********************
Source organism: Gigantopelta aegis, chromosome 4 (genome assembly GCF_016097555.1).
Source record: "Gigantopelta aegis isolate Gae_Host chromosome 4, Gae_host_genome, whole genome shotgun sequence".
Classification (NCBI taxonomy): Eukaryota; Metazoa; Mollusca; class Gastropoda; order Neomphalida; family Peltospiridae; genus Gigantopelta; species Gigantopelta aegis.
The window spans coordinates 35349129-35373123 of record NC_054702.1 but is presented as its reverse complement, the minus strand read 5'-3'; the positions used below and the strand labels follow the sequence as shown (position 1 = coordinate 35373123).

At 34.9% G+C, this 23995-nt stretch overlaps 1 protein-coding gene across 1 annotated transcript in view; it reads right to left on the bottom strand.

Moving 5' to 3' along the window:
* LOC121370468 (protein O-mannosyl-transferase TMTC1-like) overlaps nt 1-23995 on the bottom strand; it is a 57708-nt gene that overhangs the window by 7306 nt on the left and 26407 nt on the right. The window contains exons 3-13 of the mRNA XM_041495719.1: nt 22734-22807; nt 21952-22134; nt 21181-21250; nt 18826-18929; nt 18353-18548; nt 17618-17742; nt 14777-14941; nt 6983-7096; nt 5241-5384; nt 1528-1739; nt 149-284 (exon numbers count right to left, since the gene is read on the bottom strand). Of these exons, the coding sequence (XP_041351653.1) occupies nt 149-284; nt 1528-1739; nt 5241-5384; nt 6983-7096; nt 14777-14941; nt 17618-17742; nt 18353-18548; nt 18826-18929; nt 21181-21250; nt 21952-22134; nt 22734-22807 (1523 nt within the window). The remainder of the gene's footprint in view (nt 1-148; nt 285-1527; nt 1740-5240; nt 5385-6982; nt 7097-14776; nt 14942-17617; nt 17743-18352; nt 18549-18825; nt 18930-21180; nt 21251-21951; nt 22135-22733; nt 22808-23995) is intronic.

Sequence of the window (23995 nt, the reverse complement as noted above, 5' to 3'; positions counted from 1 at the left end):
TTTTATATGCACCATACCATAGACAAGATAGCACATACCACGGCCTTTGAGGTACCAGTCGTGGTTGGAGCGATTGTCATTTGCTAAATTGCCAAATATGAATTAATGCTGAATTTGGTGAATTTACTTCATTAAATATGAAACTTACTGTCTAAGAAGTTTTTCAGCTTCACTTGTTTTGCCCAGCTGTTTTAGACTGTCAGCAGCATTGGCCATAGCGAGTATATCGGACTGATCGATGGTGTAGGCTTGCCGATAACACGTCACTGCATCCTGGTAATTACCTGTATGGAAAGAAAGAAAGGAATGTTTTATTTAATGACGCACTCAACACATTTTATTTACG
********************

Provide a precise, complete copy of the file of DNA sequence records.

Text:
Source organism: Gigantopelta aegis, chromosome 4 (genome assembly GCF_016097555.1).
Source record: "Gigantopelta aegis isolate Gae_Host chromosome 4, Gae_host_genome, whole genome shotgun sequence".
Classification (NCBI taxonomy): Eukaryota; Metazoa; Mollusca; class Gastropoda; order Neomphalida; family Peltospiridae; genus Gigantopelta; species Gigantopelta aegis.
The window spans coordinates 35349129-35373123 of record NC_054702.1 but is presented as its reverse complement, the minus strand read 5'-3'; the positions used below and the strand labels follow the sequence as shown (position 1 = coordinate 35373123).

At 34.9% G+C, this 23995-nt stretch overlaps 1 protein-coding gene across 1 annotated transcript in view; it reads right to left on the bottom strand.

Moving 5' to 3' along the window:
* LOC121370468 (protein O-mannosyl-transferase TMTC1-like) overlaps nt 1-23995 on the bottom strand; it is a 57708-nt gene that overhangs the window by 7306 nt on the left and 26407 nt on the right. The window contains exons 3-13 of the mRNA XM_041495719.1: nt 22734-22807; nt 21952-22134; nt 21181-21250; nt 18826-18929; nt 18353-18548; nt 17618-17742; nt 14777-14941; nt 6983-7096; nt 5241-5384; nt 1528-1739; nt 149-284 (exon numbers count right to left, since the gene is read on the bottom strand). Of these exons, the coding sequence (XP_041351653.1) occupies nt 149-284; nt 1528-1739; nt 5241-5384; nt 6983-7096; nt 14777-14941; nt 17618-17742; nt 18353-18548; nt 18826-18929; nt 21181-21250; nt 21952-22134; nt 22734-22807 (1523 nt within the window). The remainder of the gene's footprint in view (nt 1-148; nt 285-1527; nt 1740-5240; nt 5385-6982; nt 7097-14776; nt 14942-17617; nt 17743-18352; nt 18549-18825; nt 18930-21180; nt 21251-21951; nt 22135-22733; nt 22808-23995) is intronic.

Sequence of the window (23995 nt, the reverse complement as noted above, 5' to 3'; positions counted from 1 at the left end):
TTTTATATGCACCATACCATAGACAAGATAGCACATACCACGGCCTTTGAGGTACCAGTCGTGGTTGGAGCGATTGTCATTTGCTAAATTGCCAAATATGAATTAATGCTGAATTTGGTGAATTTACTTCATTAAATATGAAACTTACTGTCTAAGAAGTTTTTCAGCTTCACTTGTTTTGCCCAGCTGTTTTAGACTGTCAGCAGCATTGGCCATAGCGAGTATATCGGACTGATCGATGGTGTAGGCTTGCCGATAACACGTCACTGCATCCTGGTAATTACCTGTATGGAAAGAAAGAAAGGAATGTTTTATTTAATGACGCACTCAACACATTTTATTTACG